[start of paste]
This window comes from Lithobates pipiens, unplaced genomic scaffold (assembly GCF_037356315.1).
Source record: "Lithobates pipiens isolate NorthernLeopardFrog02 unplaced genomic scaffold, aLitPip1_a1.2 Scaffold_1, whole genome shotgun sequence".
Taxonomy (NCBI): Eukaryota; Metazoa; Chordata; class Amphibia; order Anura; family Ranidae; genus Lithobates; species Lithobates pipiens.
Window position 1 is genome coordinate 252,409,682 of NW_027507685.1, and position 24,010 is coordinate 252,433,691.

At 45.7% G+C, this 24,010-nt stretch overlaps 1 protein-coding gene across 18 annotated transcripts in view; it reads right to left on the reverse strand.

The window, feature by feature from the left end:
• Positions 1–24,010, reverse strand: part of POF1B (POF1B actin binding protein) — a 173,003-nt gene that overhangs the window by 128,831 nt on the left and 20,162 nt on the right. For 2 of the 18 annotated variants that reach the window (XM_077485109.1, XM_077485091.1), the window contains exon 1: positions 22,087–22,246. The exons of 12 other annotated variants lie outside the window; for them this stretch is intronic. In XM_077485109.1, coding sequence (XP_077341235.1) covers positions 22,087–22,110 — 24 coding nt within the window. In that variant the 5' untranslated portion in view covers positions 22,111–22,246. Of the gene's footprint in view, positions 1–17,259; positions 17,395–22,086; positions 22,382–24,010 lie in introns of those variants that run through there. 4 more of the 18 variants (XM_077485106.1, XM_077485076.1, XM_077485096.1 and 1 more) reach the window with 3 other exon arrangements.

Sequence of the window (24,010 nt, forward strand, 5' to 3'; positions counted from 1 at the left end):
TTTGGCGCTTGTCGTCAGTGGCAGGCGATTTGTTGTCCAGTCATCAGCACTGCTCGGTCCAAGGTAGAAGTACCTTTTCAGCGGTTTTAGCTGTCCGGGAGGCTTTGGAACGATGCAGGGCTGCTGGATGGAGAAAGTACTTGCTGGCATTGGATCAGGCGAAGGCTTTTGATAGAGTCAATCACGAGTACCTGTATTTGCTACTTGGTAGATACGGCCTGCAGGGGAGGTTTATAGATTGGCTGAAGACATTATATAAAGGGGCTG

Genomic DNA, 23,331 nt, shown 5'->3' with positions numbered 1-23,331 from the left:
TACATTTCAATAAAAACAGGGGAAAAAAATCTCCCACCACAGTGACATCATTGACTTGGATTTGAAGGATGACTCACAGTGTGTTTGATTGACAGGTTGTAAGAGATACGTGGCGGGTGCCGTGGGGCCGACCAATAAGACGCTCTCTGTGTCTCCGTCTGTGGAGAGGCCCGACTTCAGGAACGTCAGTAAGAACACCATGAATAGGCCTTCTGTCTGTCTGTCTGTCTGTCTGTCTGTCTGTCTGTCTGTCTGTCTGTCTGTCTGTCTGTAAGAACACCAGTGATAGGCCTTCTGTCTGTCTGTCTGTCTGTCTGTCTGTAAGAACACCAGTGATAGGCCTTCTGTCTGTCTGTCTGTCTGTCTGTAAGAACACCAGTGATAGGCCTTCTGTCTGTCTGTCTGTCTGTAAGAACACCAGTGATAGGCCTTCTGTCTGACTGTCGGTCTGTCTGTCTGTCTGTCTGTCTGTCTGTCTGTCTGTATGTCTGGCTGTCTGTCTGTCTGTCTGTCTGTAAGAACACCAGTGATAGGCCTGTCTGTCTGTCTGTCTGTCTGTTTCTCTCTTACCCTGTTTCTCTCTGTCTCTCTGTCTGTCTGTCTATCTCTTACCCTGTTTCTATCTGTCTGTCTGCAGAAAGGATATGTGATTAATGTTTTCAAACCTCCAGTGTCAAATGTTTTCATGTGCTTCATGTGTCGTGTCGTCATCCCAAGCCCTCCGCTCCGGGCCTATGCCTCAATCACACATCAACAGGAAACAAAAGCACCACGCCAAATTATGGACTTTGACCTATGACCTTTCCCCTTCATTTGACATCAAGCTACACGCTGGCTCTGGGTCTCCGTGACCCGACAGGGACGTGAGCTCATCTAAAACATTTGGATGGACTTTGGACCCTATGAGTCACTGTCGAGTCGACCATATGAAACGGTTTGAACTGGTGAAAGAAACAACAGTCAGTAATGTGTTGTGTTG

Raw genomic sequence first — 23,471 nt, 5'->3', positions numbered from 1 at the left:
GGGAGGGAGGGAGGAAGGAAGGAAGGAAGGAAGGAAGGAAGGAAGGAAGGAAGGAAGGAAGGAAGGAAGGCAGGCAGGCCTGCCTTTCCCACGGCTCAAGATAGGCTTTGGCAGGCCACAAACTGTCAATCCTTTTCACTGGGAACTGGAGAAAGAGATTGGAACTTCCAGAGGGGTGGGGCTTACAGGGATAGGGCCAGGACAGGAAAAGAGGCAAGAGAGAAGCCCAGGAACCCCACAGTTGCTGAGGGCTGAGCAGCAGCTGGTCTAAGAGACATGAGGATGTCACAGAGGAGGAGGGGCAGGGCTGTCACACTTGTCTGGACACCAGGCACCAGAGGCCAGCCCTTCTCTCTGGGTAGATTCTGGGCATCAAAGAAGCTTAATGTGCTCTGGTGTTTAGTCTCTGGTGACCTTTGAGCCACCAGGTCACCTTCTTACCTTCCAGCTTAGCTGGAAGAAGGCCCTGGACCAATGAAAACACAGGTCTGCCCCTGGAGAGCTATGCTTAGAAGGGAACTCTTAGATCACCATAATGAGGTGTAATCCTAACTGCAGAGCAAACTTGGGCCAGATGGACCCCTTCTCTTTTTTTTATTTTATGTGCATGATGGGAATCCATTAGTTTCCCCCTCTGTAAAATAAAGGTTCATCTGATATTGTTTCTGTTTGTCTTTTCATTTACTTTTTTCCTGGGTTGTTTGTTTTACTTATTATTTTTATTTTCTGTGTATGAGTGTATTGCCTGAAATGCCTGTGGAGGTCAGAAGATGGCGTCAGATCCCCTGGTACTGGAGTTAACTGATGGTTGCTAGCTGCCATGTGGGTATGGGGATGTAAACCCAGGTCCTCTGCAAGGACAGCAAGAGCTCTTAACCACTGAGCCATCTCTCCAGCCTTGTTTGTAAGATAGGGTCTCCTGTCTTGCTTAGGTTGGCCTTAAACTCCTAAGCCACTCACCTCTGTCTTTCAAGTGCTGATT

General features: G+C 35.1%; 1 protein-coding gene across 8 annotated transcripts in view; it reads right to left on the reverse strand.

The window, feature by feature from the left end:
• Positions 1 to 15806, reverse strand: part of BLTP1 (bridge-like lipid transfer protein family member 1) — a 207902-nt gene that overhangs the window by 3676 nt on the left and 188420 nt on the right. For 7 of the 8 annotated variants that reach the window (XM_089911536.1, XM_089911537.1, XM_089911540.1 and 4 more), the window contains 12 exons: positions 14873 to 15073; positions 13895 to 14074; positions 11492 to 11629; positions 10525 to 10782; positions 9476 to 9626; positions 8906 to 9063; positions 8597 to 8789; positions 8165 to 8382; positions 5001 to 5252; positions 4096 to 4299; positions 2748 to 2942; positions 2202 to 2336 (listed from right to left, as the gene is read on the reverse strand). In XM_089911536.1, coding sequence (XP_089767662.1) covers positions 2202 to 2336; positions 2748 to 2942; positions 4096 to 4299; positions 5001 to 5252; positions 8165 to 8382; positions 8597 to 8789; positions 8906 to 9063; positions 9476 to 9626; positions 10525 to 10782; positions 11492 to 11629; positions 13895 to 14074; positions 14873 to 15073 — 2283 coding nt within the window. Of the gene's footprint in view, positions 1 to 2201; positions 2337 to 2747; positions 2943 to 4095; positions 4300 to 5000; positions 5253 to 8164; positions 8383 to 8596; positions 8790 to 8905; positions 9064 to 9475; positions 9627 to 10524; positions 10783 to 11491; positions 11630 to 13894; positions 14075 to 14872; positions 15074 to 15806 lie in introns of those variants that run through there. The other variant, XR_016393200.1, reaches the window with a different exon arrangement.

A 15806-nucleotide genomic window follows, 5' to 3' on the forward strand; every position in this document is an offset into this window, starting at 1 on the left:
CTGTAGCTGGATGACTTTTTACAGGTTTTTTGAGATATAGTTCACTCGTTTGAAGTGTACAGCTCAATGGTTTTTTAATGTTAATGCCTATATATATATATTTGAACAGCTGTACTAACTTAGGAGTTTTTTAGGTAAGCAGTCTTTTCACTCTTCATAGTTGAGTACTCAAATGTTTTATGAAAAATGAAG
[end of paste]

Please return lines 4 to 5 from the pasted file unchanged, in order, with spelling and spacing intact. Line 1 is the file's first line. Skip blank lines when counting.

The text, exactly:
Window position 1 is genome coordinate 252,409,682 of NW_027507685.1, and position 24,010 is coordinate 252,433,691.

At 45.7% G+C, this 24,010-nt stretch overlaps 1 protein-coding gene across 18 annotated transcripts in view; it reads right to left on the reverse strand.